When it comes to skin care woes, pores often hold a top spot on the list. Still, they play a vital role in skin health.
Pores connect to your hair follicles, which also contain sebaceous oil and sweat glands. These small openings allow natural oil (sebum) to reach your skin’s surface and lubricate it. They also release sweat.
Despite their importance, it’s pretty common to dislike the look — and size — of your pores.
A few different factors can affect their size and appearance, including:
- age — skin becomes less elastic with age, which can make pores seem larger
- amount of sun exposure
- skin type — oilier skin may lead to more noticeable pores
Your pores might also become more prominent in appearance if those sebaceous glands grow, or the tracts fill with debris, explains Dr. Calvin Williams, a board certified dermatologist at Essential Dermatology Group.
If you’re hoping to shrink your pores, we’ve got some good news and bad news.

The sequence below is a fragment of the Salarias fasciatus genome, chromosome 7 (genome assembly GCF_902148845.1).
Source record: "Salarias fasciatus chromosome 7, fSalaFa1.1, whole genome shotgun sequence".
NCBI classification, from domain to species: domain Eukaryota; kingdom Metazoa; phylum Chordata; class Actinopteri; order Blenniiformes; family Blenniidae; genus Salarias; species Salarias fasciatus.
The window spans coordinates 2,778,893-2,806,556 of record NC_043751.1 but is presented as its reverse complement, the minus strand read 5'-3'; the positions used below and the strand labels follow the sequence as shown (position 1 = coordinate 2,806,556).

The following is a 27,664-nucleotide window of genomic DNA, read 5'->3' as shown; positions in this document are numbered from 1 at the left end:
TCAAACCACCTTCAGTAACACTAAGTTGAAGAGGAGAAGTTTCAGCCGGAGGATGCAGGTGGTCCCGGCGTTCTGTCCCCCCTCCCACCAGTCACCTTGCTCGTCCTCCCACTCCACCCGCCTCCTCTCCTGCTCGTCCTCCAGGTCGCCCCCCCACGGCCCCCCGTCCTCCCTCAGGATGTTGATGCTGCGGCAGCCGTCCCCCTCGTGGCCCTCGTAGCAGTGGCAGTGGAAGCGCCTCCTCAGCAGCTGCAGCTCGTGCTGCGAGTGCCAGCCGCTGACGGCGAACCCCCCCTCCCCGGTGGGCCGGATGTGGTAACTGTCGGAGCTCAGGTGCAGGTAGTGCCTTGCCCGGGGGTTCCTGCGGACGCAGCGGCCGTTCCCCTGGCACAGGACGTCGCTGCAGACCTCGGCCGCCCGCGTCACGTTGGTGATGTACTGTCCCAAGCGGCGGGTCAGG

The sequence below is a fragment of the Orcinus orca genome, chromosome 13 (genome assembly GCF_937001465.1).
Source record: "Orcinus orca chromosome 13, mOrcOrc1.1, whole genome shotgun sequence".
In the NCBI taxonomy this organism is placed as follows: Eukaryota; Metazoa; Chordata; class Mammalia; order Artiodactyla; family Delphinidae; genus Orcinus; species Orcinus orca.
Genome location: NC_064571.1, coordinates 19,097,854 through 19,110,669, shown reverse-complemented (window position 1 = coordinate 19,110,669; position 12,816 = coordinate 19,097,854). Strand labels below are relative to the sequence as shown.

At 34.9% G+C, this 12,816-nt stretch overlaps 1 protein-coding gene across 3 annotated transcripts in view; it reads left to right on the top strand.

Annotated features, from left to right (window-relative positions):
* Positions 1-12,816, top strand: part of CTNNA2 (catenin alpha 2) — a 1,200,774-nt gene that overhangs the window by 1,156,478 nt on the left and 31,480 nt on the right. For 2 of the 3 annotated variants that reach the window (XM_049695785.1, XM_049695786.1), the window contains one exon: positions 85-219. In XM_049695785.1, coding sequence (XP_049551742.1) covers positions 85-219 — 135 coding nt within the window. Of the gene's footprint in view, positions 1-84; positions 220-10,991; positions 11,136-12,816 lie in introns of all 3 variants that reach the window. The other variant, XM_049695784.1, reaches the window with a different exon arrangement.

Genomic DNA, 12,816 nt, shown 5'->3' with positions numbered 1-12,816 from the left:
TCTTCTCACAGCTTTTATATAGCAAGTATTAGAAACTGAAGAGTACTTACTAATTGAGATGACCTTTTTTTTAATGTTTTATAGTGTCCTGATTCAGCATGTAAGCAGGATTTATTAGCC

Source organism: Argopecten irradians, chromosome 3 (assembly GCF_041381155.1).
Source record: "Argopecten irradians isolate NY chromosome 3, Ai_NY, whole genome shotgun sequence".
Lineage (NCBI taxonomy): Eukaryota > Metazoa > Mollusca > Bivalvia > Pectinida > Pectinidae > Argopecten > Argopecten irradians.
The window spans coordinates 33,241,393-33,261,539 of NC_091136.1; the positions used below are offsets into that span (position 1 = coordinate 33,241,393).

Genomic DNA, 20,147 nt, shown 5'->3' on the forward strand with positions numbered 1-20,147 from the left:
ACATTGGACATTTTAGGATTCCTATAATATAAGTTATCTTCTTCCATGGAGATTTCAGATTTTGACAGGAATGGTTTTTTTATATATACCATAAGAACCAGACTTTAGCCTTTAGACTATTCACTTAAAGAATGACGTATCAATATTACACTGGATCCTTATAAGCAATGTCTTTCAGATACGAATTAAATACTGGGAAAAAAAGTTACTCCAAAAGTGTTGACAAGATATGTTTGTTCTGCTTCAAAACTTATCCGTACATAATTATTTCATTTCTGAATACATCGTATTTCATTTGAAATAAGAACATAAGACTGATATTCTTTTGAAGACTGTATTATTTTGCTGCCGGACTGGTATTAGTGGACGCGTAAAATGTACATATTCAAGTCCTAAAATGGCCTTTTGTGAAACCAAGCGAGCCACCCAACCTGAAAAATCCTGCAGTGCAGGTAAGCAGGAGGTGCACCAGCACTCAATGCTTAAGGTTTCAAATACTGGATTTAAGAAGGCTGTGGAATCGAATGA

Bad news first: You can’t actually change the basic size of your pores.
But here’s the good news: You can do plenty of things to help minimize their appearance.
Although your basic pore size can’t be changed, there are plenty of ways to help minimize their appearance. You’ll find 9 tips to try below.
If you feel tempted to pick, squeeze, or scrub your pores into nothingness, take a deep breath.
Going on the attack won’t do much to minimize your pores. In fact, aggressively attacking your skin will usually only lead to irritation, which can make your pores look even bigger.
Instead of harsh scrubbing, gently massage your skin when you cleanse. And remember, it’s always best to avoid picking or poking pores.
Starting a regular skin care routine is one way to help pores look smaller. A good first step? Ensure you’re using the right products for your skin.
Pro tip: Products labeled “noncomedogenic” typically won’t clog pores.
When it comes to cleansing, look for products designed specially for your skin type. For example, light foams and gels may work well for combination and oily skin, while creams and balms tend to be more suited to drier complexions.
Not sure about your skin type? Our guide can offer more insight.
You’ll most likely want to use moisturizer, too. Look for lightweight, water-based formulas if you’re hoping to reduce oiliness.
Looking for a product specially designed to reduce the appearance of pores?